Wednesday, December 9, 2009

after time travel, a tale of twins

I just read Her Fearful Symmetry by Audrey Niffenegger (of The Time Traveler’s Wife fame). Well she certainly picked an ideal time to come out with a new book, what with the TTTW movie out and all. I wasn’t quite sure what to expect from HFS, but what I got was a classic American Gothic, which is of course set in England. I’m not the best for defining things, but generally, a gothic tale involves rolling estates that may or may not be haunted, characters who may or may not be what they seem, familial anxt, usually involving sisters, and twins (the more sets the better). And Niffenegger’s book has all of that, so the tone (I’d say impending doom) of the book is set right away, and gets carried rather effectively throughout. We have ghosts and an old apartment building overlooking an historic cemetery (rolling estate). The story is about twin sisters who inherit their aunt’s (mother’s twin) apartment in England. Little do they know in the beginning that the aunt is still haunting the apartment, unable to leave. The girls meet their aunt’s boyfriend and the plot thickens. Throw in a perfectly adorable white kitten, a neighbor with obsessive compulsive disorder, and my above mentioned tone of impending doom, and you get a haunting tale. As with all gothics, or at least the ones I’ve read, there are some slow parts, that I would have to say are intentional. They’re meant to get your guard down, relax in the moment before something truly creepy happens. Now I’m not talking 21st century sliced up bodies and blood everywhere creepy, I’m talking the psychological kind. The kind that Edgar Allen Poe is famous for, and the kind that innumerable authors have tried to emulate ever since. It’s a tale that propels you forward, albeit slowly at times, and keeps you thinking, no, she wouldn’t do that, she can’t, this is all going to work out. So yes, it’s different than The Time Traveler’s Wife, but of the same caliber. Granted, I liked TTTW more, but I’m a softy for time travel, as mentioned in my previous post.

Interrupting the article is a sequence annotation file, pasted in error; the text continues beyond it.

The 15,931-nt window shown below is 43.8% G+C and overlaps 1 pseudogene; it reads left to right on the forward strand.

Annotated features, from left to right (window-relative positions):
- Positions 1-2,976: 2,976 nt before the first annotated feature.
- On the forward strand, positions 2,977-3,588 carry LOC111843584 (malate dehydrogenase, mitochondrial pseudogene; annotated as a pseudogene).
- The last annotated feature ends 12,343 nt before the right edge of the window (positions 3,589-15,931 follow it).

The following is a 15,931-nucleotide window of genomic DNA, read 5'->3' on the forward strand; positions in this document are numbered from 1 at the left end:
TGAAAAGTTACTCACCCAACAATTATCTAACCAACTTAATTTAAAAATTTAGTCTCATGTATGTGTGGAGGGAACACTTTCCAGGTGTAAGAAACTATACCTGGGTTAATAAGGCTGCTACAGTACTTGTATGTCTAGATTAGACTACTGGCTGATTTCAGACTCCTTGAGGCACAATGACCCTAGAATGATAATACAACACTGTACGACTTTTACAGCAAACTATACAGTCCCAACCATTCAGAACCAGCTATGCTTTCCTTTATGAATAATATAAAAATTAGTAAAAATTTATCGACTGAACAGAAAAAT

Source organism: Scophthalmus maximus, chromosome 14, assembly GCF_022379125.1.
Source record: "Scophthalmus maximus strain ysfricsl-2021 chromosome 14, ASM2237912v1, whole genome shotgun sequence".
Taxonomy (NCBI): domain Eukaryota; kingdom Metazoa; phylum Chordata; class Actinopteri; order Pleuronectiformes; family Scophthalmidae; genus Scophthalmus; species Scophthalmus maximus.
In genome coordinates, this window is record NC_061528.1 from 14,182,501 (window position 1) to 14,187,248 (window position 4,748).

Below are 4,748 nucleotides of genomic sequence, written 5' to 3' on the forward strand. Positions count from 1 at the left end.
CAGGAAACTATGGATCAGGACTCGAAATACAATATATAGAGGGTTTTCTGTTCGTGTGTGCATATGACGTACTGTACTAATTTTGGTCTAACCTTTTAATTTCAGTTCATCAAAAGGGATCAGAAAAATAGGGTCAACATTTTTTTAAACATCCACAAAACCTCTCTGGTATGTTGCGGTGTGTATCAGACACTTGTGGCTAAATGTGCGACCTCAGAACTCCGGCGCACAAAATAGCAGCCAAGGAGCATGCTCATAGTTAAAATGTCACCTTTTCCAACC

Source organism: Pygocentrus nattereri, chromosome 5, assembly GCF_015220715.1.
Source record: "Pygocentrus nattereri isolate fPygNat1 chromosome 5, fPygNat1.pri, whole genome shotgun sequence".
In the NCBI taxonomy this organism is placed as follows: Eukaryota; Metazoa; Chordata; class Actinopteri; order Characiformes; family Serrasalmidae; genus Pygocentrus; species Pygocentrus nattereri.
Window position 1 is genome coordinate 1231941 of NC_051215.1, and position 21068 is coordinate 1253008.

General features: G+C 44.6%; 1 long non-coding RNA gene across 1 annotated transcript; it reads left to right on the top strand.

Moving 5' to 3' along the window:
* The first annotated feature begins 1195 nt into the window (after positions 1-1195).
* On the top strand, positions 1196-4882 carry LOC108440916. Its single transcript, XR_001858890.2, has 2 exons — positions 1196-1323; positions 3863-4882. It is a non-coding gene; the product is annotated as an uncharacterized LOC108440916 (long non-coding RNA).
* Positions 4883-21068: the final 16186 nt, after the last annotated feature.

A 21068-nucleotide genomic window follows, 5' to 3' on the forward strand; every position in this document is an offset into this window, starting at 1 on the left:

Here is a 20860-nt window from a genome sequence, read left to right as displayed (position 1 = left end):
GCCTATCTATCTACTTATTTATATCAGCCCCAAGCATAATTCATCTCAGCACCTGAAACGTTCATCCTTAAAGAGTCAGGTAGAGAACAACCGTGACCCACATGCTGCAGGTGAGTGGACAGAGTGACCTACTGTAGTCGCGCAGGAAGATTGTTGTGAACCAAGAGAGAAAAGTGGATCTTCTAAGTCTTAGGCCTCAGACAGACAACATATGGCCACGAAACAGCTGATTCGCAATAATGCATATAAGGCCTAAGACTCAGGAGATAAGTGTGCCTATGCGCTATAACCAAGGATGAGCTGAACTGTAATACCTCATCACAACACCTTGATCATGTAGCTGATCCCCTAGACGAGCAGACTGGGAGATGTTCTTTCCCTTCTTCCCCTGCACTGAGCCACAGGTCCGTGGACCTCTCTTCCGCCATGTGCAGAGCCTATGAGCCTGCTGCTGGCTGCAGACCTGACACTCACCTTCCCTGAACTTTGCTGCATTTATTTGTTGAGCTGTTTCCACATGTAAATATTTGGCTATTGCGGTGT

Looking for more gothic tales of creepy estates and creepier twins? Check out:
The Thirteenth Tale by Dian Setterfield
The Sister by Poppy Adams

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